Sie Won Kim is an Assistant Professor in the Department of Economics at Texas Tech University. Dr. Kim’s research interests include evaluating policies promoting access to community colleges, the impact of immigration policies on U.S. higher education, and peer effects at Texas public universities. He is currently working on a research project examining the share of international students and enrollment decisions of domestic and foreign students during the COVID-19 pandemic. He received his Ph.D. in Economics from Washington University in St. Louis and his bachelor’s degree in Economics from Cornell University.
Research Affiliate - Economics
Dick Startz is Professor of Economics at the University of California, Santa Barbara and professor emeritus at the University of Washington (where he served as department chair and as a divisional dean). Professor Startz has published empirical work on a wide range of topics as well as making a number of contributions to econometric methodology. His work in education has seen two main outlets. The first is his book, Profit of Education (Praeger 2010), which builds the economic case for higher teacher salaries. The second main outlet blogging about education at the Brookings Institution Brown Center Chalkboard and his blog www.ProfitOfEducation.org, which has been described as “Freakonomics for the economics of schooling.” The roughly 500 posts are split between original, short data-driven analyses of topics in the economics of education and reviews of research findings from the academic literature. In addition to his work on the economics of education, Professor Startz is the coauthor of a macroeconomics text which has been translated into 8 languages, several books on personal computing, and many academic journal articles. More information can be found at http://startz.weebly.com/
Daniel A. Collier
Dr. Daniel A. Collier is an Assistant Professor of Higher and Adult Education in the Department of Leadership at the University of Memphis. Dan is also a research fellow for Davidson College’s The College Crisis Initiative (C2i) and the UCI Law School at the University of California – Irvine via the Student Loan Law Initiative (SLLI).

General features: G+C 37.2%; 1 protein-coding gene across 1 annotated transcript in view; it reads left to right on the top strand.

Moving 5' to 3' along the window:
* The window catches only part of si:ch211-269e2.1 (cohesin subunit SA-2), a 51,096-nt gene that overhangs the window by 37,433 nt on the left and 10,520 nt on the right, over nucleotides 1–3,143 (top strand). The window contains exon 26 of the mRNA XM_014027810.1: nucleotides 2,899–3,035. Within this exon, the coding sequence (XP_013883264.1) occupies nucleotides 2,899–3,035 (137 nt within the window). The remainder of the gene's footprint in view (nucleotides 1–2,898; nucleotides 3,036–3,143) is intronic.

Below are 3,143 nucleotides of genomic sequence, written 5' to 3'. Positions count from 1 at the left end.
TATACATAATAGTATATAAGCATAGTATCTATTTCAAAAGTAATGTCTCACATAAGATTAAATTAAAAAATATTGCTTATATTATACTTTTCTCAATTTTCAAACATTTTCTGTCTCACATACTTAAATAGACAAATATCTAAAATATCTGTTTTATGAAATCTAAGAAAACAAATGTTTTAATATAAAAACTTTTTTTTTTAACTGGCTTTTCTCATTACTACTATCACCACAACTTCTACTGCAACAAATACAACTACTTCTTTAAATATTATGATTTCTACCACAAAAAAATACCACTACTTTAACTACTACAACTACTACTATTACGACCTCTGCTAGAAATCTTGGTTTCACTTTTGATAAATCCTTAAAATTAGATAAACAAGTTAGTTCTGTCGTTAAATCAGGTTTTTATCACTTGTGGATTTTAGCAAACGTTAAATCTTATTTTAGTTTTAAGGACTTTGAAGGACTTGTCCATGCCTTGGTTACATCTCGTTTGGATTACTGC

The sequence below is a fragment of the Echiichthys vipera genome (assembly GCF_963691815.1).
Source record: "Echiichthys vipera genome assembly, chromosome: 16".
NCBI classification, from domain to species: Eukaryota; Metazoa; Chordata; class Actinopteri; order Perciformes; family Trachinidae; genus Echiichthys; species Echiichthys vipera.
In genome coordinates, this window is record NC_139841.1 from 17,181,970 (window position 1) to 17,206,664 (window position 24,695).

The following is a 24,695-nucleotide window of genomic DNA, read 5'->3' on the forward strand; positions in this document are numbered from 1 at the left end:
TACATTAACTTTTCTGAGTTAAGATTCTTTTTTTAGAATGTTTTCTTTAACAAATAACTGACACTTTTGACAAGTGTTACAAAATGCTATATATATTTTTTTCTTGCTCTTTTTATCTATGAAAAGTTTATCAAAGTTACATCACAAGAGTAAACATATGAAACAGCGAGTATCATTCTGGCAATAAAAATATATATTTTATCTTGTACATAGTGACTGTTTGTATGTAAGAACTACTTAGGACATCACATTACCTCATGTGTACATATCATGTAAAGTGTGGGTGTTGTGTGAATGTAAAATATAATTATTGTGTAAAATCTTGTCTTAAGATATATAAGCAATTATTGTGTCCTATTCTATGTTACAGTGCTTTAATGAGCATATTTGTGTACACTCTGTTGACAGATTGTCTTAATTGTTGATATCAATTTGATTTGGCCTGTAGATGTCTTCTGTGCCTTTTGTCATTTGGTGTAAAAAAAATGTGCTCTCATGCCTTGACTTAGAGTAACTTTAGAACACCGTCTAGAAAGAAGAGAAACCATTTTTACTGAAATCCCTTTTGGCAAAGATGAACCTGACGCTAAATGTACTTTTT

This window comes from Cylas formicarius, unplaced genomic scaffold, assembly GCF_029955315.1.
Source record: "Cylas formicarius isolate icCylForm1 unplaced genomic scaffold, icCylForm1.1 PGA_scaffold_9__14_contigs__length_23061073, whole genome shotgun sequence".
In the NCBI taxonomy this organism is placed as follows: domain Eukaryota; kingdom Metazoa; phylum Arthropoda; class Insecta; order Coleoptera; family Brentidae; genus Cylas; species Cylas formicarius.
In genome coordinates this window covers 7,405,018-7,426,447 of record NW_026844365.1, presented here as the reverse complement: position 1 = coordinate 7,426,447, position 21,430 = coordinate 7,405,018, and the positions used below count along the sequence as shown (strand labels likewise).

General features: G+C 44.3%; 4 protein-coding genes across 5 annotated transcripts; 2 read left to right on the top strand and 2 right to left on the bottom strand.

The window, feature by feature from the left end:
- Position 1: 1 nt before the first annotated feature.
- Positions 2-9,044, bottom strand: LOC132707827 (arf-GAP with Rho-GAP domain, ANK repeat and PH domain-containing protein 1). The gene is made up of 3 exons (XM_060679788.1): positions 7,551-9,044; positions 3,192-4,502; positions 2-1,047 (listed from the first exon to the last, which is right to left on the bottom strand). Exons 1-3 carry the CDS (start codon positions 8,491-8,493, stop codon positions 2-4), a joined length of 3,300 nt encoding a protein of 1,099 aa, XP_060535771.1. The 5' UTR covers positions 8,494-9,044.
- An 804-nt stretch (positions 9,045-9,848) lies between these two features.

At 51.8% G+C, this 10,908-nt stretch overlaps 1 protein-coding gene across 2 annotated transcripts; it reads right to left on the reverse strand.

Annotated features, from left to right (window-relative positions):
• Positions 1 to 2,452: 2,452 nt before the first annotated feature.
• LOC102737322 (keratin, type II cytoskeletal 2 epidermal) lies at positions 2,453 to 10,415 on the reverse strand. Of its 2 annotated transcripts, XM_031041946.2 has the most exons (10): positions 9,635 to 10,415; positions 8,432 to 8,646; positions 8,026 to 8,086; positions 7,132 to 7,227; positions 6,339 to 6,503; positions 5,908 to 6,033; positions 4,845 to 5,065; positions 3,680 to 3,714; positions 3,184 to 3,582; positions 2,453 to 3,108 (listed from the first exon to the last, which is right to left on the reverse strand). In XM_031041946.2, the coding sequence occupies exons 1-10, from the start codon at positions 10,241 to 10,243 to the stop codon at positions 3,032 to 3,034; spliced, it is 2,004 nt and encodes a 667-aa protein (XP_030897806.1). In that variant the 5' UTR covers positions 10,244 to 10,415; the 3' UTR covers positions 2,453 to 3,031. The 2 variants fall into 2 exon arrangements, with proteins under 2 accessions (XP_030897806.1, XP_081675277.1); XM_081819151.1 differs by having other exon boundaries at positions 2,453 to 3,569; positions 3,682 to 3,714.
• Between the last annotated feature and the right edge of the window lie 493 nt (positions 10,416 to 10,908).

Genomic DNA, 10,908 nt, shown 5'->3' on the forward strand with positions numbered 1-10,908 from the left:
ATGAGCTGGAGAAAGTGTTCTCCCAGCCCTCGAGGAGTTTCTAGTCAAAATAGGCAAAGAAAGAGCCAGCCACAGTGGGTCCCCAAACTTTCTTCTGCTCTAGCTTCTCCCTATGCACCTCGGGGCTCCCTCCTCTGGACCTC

Before joining the University of Memphis, Dr. Collier was a research associate at the W.E. Upjohn Institute for Employment Research – where he researched the Kalamazoo Promise, a place-based tuition-free higher education policy. Dan also previously served as the Director of Research for the $1.8m campus initiative at Western Michigan University title “Success at WMU” – conducting a combination of descriptive and causal analyses. Dr. Collier is particularly interested in implementing random assignment protocols or research that employs Structural Equation Modeling (SEM).
Dr. Collier’s research agenda is focused on three primary areas: Student Loan Debt & Income-Driven Repayment, Tuition-Free Policy, and Student Non-Cognitive Attributes & Basic Needs. Dan’s recent work can be found in Research in Higher Education, Higher Education Research and Development, The Journal of College Student Development, The Journal of College Student Retention: Research, Theory & Practice, and the Journal of Student Financial Aid. Furthermore, several policy briefs and short papers can be read at The Third Way and W.E. Upjohn Institute for Employment Research. Finally, Dr. Collier has been a go-to resource for media outlets like the Detroit Free Press, Inside Higher Education, The Chronicle of Higher Education, Money, Yahoo Finance, and CNBC.
Riley Acton is an Assistant Professor of Economics in the Farmer School of Business at Miami University who specializes in the economics of education. Her current areas of interest include the causes and consequences of decisions made by higher education institutions, the effect of local labor market shocks on K-12 and college students, and the impact of school finance policies on educational outcomes. Her work has been published in scholarly outlets such as the Journal of Labor Economics, the Journal of Health Economics, and Education Finance & Policy, and has received funding from the Bill & Melinda Gates Foundation. Dr. Acton received her bachelor’s degree in Economics and Mathematics from Ursinus College in 2015 and her Ph.D. in Economics from Michigan State University in 2020.